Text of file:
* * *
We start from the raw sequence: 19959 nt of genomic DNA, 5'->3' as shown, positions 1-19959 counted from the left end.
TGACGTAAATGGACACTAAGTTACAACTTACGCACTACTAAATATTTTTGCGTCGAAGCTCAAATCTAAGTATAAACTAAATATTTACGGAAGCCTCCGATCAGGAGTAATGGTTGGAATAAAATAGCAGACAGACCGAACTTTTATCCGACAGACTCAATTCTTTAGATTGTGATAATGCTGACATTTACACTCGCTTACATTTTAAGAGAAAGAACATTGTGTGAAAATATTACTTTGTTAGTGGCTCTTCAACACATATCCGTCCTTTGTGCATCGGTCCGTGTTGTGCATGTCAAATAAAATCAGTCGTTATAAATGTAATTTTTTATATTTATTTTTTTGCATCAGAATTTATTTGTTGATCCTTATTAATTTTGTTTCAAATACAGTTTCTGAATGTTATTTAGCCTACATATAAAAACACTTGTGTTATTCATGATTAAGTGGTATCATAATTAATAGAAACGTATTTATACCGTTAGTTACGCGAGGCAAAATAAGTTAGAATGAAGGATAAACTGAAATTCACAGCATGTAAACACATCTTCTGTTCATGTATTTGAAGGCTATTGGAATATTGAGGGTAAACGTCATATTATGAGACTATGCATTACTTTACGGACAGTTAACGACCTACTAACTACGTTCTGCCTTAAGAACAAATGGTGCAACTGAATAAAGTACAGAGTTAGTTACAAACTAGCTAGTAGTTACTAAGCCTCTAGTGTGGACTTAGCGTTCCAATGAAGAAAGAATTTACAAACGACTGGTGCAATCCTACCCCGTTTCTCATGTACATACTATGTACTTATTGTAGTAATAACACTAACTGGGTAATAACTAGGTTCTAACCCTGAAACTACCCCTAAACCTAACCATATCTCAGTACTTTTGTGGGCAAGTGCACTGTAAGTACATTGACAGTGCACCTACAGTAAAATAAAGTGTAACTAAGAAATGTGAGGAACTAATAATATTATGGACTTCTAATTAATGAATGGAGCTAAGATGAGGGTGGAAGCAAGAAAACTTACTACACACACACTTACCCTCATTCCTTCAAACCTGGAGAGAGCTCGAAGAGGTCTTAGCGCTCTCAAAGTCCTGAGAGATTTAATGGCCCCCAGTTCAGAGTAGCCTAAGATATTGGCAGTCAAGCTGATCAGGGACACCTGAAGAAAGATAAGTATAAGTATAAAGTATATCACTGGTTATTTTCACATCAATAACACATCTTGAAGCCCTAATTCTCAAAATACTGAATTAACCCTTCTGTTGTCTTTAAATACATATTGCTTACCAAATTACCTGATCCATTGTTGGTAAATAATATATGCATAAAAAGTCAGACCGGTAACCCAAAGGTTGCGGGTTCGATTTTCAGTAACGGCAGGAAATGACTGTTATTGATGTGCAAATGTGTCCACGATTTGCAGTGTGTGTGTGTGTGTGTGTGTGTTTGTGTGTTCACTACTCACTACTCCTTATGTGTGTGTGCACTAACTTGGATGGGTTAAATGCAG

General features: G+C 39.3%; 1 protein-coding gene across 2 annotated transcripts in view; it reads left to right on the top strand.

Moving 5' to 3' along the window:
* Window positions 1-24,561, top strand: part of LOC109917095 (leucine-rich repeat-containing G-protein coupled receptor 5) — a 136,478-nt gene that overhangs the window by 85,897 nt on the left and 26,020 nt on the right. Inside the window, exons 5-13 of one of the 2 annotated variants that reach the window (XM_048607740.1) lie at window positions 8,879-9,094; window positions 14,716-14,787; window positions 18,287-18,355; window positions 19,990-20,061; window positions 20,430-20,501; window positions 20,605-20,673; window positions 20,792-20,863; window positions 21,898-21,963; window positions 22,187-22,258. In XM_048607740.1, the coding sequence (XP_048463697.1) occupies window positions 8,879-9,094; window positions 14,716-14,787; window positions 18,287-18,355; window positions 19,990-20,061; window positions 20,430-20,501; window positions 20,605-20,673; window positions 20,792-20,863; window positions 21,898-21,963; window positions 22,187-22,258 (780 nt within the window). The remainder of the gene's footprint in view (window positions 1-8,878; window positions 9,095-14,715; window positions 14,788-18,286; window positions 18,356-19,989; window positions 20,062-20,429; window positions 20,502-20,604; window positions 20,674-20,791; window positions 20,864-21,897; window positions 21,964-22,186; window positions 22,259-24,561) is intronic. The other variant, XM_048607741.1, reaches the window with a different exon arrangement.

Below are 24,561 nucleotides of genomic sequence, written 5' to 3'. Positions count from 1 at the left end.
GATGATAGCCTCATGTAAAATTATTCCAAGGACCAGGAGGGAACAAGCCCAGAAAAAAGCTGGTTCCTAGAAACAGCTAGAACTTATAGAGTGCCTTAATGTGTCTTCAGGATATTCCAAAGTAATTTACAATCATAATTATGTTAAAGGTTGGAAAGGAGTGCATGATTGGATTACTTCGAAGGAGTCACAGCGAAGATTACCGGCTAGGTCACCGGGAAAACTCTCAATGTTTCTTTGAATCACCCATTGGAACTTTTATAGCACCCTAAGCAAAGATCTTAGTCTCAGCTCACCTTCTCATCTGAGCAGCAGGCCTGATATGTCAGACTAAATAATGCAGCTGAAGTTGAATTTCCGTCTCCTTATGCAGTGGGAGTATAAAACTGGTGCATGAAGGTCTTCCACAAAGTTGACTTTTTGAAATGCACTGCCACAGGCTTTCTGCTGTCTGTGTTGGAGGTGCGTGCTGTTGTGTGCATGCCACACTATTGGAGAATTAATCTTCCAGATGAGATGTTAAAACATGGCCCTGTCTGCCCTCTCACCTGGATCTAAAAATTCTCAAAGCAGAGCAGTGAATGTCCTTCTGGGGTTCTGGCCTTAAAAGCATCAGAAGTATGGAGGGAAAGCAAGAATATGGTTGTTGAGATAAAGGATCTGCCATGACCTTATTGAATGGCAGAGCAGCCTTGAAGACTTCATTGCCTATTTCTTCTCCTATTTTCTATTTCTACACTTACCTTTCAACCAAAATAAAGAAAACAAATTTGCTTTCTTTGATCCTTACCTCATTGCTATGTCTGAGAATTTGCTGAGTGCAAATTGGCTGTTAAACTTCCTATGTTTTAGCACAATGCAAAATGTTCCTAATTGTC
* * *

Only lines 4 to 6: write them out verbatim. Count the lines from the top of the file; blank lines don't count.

Moving 5' to 3' along the window:
* Window positions 1-24,561, top strand: part of LOC109917095 (leucine-rich repeat-containing G-protein coupled receptor 5) — a 136,478-nt gene that overhangs the window by 85,897 nt on the left and 26,020 nt on the right. Inside the window, exons 5-13 of one of the 2 annotated variants that reach the window (XM_048607740.1) lie at window positions 8,879-9,094; window positions 14,716-14,787; window positions 18,287-18,355; window positions 19,990-20,061; window positions 20,430-20,501; window positions 20,605-20,673; window positions 20,792-20,863; window positions 21,898-21,963; window positions 22,187-22,258. In XM_048607740.1, the coding sequence (XP_048463697.1) occupies window positions 8,879-9,094; window positions 14,716-14,787; window positions 18,287-18,355; window positions 19,990-20,061; window positions 20,430-20,501; window positions 20,605-20,673; window positions 20,792-20,863; window positions 21,898-21,963; window positions 22,187-22,258 (780 nt within the window). The remainder of the gene's footprint in view (window positions 1-8,878; window positions 9,095-14,715; window positions 14,788-18,286; window positions 18,356-19,989; window positions 20,062-20,429; window positions 20,502-20,604; window positions 20,674-20,791; window positions 20,864-21,897; window positions 21,964-22,186; window positions 22,259-24,561) is intronic. The other variant, XM_048607741.1, reaches the window with a different exon arrangement.

Below are 24,561 nucleotides of genomic sequence, written 5' to 3'. Positions count from 1 at the left end.